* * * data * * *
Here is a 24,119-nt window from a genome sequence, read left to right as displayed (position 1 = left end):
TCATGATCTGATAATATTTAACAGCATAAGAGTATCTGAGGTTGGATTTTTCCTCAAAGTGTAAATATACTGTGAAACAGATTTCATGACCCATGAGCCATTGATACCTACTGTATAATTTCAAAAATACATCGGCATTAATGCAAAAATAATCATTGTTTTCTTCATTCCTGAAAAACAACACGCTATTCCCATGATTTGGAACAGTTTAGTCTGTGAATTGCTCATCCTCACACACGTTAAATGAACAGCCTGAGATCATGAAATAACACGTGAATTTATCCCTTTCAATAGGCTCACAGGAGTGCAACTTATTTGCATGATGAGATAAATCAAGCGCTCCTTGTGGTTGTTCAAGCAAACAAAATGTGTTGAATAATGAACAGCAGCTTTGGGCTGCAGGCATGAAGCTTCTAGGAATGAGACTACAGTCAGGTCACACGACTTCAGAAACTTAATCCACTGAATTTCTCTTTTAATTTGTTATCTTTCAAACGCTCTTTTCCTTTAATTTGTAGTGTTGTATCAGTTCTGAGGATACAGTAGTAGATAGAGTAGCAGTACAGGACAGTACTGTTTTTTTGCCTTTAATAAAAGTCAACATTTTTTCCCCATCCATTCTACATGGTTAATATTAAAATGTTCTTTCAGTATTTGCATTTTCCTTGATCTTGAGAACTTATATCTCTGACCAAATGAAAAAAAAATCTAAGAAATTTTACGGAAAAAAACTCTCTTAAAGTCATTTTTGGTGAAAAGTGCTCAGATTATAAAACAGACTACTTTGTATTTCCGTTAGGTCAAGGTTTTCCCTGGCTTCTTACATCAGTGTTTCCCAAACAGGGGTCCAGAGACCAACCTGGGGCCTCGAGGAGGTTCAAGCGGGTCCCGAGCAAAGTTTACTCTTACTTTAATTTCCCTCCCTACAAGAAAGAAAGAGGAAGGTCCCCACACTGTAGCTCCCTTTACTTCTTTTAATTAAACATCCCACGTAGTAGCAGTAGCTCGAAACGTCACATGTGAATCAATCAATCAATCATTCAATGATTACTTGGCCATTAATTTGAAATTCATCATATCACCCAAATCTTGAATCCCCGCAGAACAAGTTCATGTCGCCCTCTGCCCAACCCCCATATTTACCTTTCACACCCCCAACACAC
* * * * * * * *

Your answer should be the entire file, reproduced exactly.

Here is a 24,119-nt window from a genome sequence, read left to right as displayed (position 1 = left end):
TCATGATCTGATAATATTTAACAGCATAAGAGTATCTGAGGTTGGATTTTTCCTCAAAGTGTAAATATACTGTGAAACAGATTTCATGACCCATGAGCCATTGATACCTACTGTATAATTTCAAAAATACATCGGCATTAATGCAAAAATAATCATTGTTTTCTTCATTCCTGAAAAACAACACGCTATTCCCATGATTTGGAACAGTTTAGTCTGTGAATTGCTCATCCTCACACACGTTAAATGAACAGCCTGAGATCATGAAATAACACGTGAATTTATCCCTTTCAATAGGCTCACAGGAGTGCAACTTATTTGCATGATGAGATAAATCAAGCGCTCCTTGTGGTTGTTCAAGCAAACAAAATGTGTTGAATAATGAACAGCAGCTTTGGGCTGCAGGCATGAAGCTTCTAGGAATGAGACTACAGTCAGGTCACACGACTTCAGAAACTTAATCCACTGAATTTCTCTTTTAATTTGTTATCTTTCAAACGCTCTTTTCCTTTAATTTGTAGTGTTGTATCAGTTCTGAGGATACAGTAGTAGATAGAGTAGCAGTACAGGACAGTACTGTTTTTTTGCCTTTAATAAAAGTCAACATTTTTTCCCCATCCATTCTACATGGTTAATATTAAAATGTTCTTTCAGTATTTGCATTTTCCTTGATCTTGAGAACTTATATCTCTGACCAAATGAAAAAAAAATCTAAGAAATTTTACGGAAAAAAACTCTCTTAAAGTCATTTTTGGTGAAAAGTGCTCAGATTATAAAACAGACTACTTTGTATTTCCGTTAGGTCAAGGTTTTCCCTGGCTTCTTACATCAGTGTTTCCCAAACAGGGGTCCAGAGACCAACCTGGGGCCTCGAGGAGGTTCAAGCGGGTCCCGAGCAAAGTTTACTCTTACTTTAATTTCCCTCCCTACAAGAAAGAAAGAGGAAGGTCCCCACACTGTAGCTCCCTTTACTTCTTTTAATTAAACATCCCACGTAGTAGCAGTAGCTCGAAACGTCACATGTGAATCAATCAATCAATCATTCAATGATTACTTGGCCATTAATTTGAAATTCATCATATCACCCAAATCTTGAATCCCCGCAGAACAAGTTCATGTCGCCCTCTGCCCAACCCCCATATTTACCTTTCACACCCCCAACACAC